It leads the chocolate market with a share of 70 per cent. In gums and candy, it has a share of over 35 per cent.  Kripalu says, "The time was just right to expand the portfolio. We can take on a little more and do it well."

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Image: A bar of Cadbury Fruit and Nut chocolate moves along the production line of the Bournville factory in Birmingham, central England.
Photographs: Darren Staples/Reuters
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The strategy of sticking to confectionery, powdered beverages and biscuits also ties in well with Kraft's '5-10-10' game plan for emerging markets, which is about five categories, 10 power brands and 10 markets.

These five categories include chocolates, gum & candy, biscuits, coffee and powdered beverages.

The power brands are Jacobs coffee, Tang, Oreo, chocolates Lacto and Milka, Cadbury, Trident gum, Halls candy, Biskuat (which is a biscuit), and Club Social, a snack brand. The ten markets are Brazil, China, Russia, New Zealand, Australia, Indonesia, South Africa, Poland, Ukraine and Mexico.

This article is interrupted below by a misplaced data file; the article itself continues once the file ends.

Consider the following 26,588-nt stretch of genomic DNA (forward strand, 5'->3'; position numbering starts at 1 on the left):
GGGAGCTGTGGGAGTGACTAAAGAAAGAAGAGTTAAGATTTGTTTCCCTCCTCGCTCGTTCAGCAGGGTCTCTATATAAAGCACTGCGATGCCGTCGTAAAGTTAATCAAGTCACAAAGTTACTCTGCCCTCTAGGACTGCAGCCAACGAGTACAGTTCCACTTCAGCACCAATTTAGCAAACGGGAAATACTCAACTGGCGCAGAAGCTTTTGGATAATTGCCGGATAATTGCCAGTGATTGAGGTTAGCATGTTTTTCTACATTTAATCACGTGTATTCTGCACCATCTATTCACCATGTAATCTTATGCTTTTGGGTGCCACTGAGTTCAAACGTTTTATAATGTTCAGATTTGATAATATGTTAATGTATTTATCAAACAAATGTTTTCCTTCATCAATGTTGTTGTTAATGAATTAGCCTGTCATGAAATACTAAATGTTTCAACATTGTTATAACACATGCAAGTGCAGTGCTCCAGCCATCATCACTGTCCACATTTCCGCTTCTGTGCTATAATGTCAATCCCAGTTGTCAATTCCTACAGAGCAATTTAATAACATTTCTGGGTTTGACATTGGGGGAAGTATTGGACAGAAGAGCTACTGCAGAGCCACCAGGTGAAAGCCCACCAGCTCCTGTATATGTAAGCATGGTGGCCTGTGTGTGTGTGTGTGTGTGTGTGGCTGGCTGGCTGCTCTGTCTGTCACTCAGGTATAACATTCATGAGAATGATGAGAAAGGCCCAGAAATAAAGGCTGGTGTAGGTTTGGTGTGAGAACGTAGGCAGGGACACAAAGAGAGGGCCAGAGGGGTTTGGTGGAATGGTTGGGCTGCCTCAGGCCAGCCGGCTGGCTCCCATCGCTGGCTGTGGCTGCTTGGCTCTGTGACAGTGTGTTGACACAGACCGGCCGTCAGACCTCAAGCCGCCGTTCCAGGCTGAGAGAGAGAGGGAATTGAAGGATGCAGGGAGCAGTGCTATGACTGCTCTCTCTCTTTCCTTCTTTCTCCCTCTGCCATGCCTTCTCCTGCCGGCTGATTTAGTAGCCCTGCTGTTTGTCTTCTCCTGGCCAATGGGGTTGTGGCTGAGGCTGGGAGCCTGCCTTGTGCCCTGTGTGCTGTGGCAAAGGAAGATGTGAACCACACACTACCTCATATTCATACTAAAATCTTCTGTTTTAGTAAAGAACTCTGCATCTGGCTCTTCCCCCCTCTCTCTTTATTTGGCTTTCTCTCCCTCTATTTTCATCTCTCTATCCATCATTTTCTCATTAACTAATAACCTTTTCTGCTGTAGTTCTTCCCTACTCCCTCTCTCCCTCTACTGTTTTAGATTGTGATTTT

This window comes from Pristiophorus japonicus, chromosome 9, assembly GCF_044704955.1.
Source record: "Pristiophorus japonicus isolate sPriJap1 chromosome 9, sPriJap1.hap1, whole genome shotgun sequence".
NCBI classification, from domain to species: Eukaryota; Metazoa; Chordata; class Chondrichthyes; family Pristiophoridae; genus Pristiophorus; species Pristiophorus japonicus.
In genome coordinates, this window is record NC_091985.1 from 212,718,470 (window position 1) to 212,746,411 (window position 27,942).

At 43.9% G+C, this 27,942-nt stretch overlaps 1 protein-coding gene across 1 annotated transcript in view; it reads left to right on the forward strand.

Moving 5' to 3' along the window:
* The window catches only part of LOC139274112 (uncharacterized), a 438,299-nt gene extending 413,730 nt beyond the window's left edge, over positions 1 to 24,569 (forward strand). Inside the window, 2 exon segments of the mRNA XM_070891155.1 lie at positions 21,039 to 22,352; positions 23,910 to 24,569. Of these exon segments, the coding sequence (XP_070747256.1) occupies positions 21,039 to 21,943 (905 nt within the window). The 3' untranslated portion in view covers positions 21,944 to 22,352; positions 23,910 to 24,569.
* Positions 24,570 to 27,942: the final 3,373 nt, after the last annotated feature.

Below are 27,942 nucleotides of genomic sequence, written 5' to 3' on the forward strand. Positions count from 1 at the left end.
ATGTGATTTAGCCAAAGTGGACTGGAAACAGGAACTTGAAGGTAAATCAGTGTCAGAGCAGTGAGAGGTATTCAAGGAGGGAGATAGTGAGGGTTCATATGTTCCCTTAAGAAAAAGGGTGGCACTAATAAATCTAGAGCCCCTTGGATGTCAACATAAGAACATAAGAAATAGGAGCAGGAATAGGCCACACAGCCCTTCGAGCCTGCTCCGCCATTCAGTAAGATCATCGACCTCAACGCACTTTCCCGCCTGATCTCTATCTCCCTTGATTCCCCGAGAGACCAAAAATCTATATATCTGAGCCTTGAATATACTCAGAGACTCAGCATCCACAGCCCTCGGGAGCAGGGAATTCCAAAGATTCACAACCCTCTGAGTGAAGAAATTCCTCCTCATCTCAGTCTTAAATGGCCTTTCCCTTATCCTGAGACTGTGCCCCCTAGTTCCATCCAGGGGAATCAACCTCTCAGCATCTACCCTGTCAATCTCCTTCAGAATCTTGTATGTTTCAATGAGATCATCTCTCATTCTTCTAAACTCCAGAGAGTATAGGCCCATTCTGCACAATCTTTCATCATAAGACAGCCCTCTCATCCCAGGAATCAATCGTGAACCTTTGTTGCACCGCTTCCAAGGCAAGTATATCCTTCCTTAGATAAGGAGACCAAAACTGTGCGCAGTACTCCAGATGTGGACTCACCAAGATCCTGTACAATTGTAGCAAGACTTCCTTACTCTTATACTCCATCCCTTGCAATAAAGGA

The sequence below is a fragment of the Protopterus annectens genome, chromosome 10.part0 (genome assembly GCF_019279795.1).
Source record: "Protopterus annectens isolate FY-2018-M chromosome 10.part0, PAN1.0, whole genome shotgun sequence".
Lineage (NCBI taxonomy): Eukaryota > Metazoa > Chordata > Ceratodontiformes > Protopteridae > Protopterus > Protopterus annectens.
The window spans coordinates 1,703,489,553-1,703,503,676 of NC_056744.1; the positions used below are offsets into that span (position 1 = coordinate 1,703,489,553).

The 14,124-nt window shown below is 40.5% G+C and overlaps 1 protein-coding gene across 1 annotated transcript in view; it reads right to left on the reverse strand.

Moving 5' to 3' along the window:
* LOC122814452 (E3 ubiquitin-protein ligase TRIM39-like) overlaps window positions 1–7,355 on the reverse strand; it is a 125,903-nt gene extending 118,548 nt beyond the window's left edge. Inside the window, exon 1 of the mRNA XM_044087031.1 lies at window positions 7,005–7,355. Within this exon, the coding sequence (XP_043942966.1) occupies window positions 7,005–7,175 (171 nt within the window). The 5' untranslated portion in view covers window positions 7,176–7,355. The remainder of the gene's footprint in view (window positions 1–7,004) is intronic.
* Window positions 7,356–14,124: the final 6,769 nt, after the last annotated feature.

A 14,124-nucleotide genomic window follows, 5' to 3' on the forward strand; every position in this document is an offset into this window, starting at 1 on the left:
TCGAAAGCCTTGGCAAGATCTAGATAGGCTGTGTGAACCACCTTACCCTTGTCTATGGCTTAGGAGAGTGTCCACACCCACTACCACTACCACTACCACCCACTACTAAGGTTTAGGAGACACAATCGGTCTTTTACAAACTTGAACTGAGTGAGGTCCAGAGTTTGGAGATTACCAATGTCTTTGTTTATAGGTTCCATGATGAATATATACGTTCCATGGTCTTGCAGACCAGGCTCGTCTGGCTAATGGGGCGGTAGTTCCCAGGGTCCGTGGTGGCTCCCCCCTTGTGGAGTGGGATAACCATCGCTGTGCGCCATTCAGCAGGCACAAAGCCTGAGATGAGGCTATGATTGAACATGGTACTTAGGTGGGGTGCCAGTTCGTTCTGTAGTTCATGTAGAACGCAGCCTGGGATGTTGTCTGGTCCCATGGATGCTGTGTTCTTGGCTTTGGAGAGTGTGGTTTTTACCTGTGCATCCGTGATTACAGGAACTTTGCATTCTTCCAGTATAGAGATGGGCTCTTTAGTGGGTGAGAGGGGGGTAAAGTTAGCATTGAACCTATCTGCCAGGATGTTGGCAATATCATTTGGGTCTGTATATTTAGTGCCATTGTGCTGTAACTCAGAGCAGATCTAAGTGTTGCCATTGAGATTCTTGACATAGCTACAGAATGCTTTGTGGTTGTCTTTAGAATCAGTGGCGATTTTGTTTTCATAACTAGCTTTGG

With four power brands from the 5-10-10 portfolio already present in India, Kraft appears to have achieved half its objective here.

It is to be seen whether some more from the list makes their way to India. Kripalu isn't dropping names for now.

He simply says, "The 5-10-10 philosophy is a guide. We have much work to make the current launches a success."

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Image: Sanjay Khosla, Kraft Foods Inc executive vice president and Kraft International president.
Photographs: John Gress/Reuters
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In a recent interview to Business Standard, Anand Kripalu, president, Kraft Foods, & MD, Cadbury India, explained how the first seeds have been sown.

Excerpts:

Now that Tang and Oreo have been launched, what action standards have you set for the two?